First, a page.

In its first issue on appeal, the Department contends that the Appellees' claims are barred by sovereign immunity. Specifically, the Department argues that the Appellees have failed to assert a valid ultra vires claim sufficient to waive sovereign immunity. See City of El Paso v. Heinrich, 284 S.W.3d 366, 372 (Tex.2009) (describing “ultra vires exception” to sovereign immunity for suits alleging that state official acted without legal authority or failed to perform purely ministerial act).

However, if the Appellees have raised valid challenges to the Department's rules under the APA, then we need not determine whether the Appellees have properly alleged ultra vires claims because the trial court's subject-matter jurisdiction is established by section 2001.038 of the APA. See Tex. Gov't Code Ann. § 2001.038. Section 2001.038 allows a party to bring a declaratory-judgment action challenging the validity or applicability of an agency rule if it is alleged that the rule or its threatened application interferes with or impairs a legal right or privilege of the plaintiff. See id. Section 2001.038 is considered a legislative grant of subject-matter jurisdiction, so that valid claims raised pursuant to that provision are not barred by sovereign immunity. See Combs v. Entertainment Publ'ns, Inc., 292 S.W.3d 712, 720 (Tex.App.-Austin 2009, no pet.) (collecting cases).

The Department argues that because the APA only expressly authorizes declaratory actions challenging agency rules, it does not establish subject-matter jurisdiction with respect to requests for injunctive relief. While section 2001.038 does not expressly mention injunctive relief, this Court has held that injunctive relief against a state agency is available under the APA, stating:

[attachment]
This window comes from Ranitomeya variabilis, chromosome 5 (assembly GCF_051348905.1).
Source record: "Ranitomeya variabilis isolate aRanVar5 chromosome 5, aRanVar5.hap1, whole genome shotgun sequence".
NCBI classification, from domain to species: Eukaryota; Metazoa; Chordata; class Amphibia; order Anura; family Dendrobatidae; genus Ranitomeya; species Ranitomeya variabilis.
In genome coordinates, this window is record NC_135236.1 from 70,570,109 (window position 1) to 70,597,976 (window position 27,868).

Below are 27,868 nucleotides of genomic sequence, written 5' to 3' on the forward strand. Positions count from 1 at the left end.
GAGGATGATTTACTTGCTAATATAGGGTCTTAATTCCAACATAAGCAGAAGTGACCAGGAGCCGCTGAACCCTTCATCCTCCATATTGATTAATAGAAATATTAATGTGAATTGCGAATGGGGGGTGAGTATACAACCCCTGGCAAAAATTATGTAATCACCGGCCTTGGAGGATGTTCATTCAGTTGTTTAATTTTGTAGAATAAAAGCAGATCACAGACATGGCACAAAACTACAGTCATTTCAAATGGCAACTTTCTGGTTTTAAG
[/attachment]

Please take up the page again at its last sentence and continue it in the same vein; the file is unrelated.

The Commission's final point on appeal is that the trial court's order is void for attempting to enjoin a state agency. Ordinarily, a plaintiff must sue an individual in authority to enjoin the activities of a state agency. However, as discussed above, the trial court's jurisdiction over this matter was founded on the APA. It was therefore empowered to issue an injunctive order.

Texas Alcoholic Beverage Comm'n v. Amusement & Music Operators of Tex., Inc., 997 S.W.2d 651, 659 (Tex.App.-Austin 1999, pet. dism'd w.o.j.) (internal citations omitted); see also Watson v. North Tex. Higher Educ. Auth., Inc., No. 03-00-00139-CV, 2000 Tex.App. LEXIS 7017, at *30-31 (Tex.App.-Austin Oct. 19, 2000, pet. dism'd by agr.) (mem.op.) (affirming trial court's denial of plea to jurisdiction on sovereign-immunity grounds in suit challenging agency rule under section 2001.038 and further affirming trial court's order temporarily enjoining agency from enforcing rule). Allowing plaintiffs to challenge the validity of an agency rule but barring injunctive relief preventing application of the challenged rule would defeat the purpose of section 2001.038, which “is to obtain a final declaration of a rule's validity before the rule is applied.” Rutherford Oil Corp. v. General Land Office, 776 S.W.2d 232, 235 (Tex.App.-Austin 1989, no writ). Therefore, we hold that if the Appellees raised valid rule challenges under the APA, the trial court had subject-matter jurisdiction to consider their claims for both declaratory and injunctive relief. To hold otherwise would nullify the relief afforded by section 2001.038 of the APA. See id. at 236 (stating that to hold that state agency could not be enjoined from applying rule subject to validity challenge would “wholly nullify” predecessor to section 2001.038 of APA).